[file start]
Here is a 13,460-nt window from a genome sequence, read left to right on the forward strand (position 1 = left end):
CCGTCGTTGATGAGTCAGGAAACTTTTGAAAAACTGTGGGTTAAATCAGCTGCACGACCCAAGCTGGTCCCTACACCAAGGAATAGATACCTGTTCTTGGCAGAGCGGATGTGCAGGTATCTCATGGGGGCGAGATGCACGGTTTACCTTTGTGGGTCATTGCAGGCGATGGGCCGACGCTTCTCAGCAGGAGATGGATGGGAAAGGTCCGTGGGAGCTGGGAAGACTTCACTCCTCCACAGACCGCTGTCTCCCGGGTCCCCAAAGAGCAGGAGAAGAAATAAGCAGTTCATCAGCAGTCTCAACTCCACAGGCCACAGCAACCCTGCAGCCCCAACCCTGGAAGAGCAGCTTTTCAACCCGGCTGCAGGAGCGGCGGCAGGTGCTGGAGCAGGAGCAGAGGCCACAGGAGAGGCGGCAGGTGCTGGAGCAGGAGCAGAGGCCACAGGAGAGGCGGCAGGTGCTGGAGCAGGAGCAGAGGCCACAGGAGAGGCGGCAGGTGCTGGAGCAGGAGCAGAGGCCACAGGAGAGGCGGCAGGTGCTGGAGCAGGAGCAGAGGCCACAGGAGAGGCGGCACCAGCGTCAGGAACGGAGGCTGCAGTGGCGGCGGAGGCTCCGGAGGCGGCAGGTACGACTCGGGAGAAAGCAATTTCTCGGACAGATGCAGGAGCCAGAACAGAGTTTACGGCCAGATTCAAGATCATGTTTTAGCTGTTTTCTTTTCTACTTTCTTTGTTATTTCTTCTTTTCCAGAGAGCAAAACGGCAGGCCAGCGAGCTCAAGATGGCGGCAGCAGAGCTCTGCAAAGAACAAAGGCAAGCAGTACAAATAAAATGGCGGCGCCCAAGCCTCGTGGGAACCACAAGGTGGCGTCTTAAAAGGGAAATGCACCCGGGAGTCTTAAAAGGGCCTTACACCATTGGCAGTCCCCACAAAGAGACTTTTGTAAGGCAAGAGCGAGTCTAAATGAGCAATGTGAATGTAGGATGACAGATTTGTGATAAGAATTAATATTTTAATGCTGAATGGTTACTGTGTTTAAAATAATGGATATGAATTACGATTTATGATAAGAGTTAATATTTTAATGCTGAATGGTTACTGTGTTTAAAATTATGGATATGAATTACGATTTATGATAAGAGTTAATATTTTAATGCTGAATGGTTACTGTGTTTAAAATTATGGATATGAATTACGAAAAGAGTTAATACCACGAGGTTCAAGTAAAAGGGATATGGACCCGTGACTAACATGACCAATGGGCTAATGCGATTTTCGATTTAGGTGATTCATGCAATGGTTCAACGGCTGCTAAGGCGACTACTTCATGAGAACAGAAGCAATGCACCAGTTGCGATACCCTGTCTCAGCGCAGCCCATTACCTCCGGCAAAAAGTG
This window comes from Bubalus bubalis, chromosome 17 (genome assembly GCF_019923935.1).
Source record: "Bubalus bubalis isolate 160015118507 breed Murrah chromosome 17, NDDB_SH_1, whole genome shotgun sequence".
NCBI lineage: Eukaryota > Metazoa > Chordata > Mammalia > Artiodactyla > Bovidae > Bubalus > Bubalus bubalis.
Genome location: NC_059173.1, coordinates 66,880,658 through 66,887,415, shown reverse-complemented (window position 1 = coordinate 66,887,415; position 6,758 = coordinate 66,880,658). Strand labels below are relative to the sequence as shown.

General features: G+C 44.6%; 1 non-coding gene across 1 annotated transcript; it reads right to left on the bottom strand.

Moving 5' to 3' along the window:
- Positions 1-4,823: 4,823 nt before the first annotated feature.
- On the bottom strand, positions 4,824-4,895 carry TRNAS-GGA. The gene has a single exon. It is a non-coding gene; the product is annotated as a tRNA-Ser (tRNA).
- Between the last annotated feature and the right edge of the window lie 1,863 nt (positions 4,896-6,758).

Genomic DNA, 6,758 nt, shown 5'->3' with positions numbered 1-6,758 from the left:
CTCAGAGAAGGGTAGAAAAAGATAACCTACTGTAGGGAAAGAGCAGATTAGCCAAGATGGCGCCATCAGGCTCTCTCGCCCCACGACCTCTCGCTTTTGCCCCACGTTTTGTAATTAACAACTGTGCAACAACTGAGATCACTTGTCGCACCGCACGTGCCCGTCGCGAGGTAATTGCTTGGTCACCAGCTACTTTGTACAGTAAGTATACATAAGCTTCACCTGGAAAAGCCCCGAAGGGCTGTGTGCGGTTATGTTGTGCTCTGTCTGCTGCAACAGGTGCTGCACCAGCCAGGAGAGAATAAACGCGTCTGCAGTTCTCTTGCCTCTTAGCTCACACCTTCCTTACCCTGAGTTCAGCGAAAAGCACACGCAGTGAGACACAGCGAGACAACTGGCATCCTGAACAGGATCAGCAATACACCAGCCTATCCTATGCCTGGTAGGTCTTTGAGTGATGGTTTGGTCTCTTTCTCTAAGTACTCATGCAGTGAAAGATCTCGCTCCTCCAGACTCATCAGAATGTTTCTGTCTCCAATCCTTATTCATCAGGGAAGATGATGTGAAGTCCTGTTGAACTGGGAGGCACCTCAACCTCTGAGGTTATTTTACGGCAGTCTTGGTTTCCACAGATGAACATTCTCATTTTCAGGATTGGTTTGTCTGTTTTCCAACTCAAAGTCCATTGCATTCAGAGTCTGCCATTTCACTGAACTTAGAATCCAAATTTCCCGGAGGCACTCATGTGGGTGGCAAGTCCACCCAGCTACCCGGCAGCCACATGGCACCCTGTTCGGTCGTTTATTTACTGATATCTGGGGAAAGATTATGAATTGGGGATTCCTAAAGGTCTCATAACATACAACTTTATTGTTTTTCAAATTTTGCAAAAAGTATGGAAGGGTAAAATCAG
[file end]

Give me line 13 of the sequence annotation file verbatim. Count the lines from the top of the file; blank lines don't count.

CTCAGAGAAGGGTAGAAAAAGATAACCTACTGTAGGGAAAGAGCAGATTAGCCAAGATGGCGCCATCAGGCTCTCTCGCCCCACGACCTCTCGCTTTTGCCCCACGTTTTGTAATTAACAACTGTGCAACAACTGAGATCACTTGTCGCACCGCACGTGCCCGTCGCGAGGTAATTGCTTGGTCACCAGCTACTTTGTACAGTAAGTATACATAAGCTTCACCTGGAAAAGCCCCGAAGGGCTGTGTGCGGTTATGTTGTGCTCTGTCTGCTGCAACAGGTGCTGCACCAGCCAGGAGAGAATAAACGCGTCTGCAGTTCTCTTGCCTCTTAGCTCACACCTTCCTTACCCTGAGTTCAGCGAAAAGCACACGCAGTGAGACACAGCGAGACAACTGGCATCCTGAACAGGATCAGCAATACACCAGCCTATCCTATGCCTGGTAGGTCTTTGAGTGATGGTTTGGTCTCTTTCTCTAAGTACTCATGCAGTGAAAGATCTCGCTCCTCCAGACTCATCAGAATGTTTCTGTCTCCAATCCTTATTCATCAGGGAAGATGATGTGAAGTCCTGTTGAACTGGGAGGCACCTCAACCTCTGAGGTTATTTTACGGCAGTCTTGGTTTCCACAGATGAACATTCTCATTTTCAGGATTGGTTTGTCTGTTTTCCAACTCAAAGTCCATTGCATTCAGAGTCTGCCATTTCACTGAACTTAGAATCCAAATTTCCCGGAGGCACTCATGTGGGTGGCAAGTCCACCCAGCTACCCGGCAGCCACATGGCACCCTGTTCGGTCGTTTATTTACTGATATCTGGGGAAAGATTATGAATTGGGGATTCCTAAAGGTCTCATAACATACAACTTTATTGTTTTTCAAATTTTGCAAAAAGTATGGAAGGGTAAAATCAG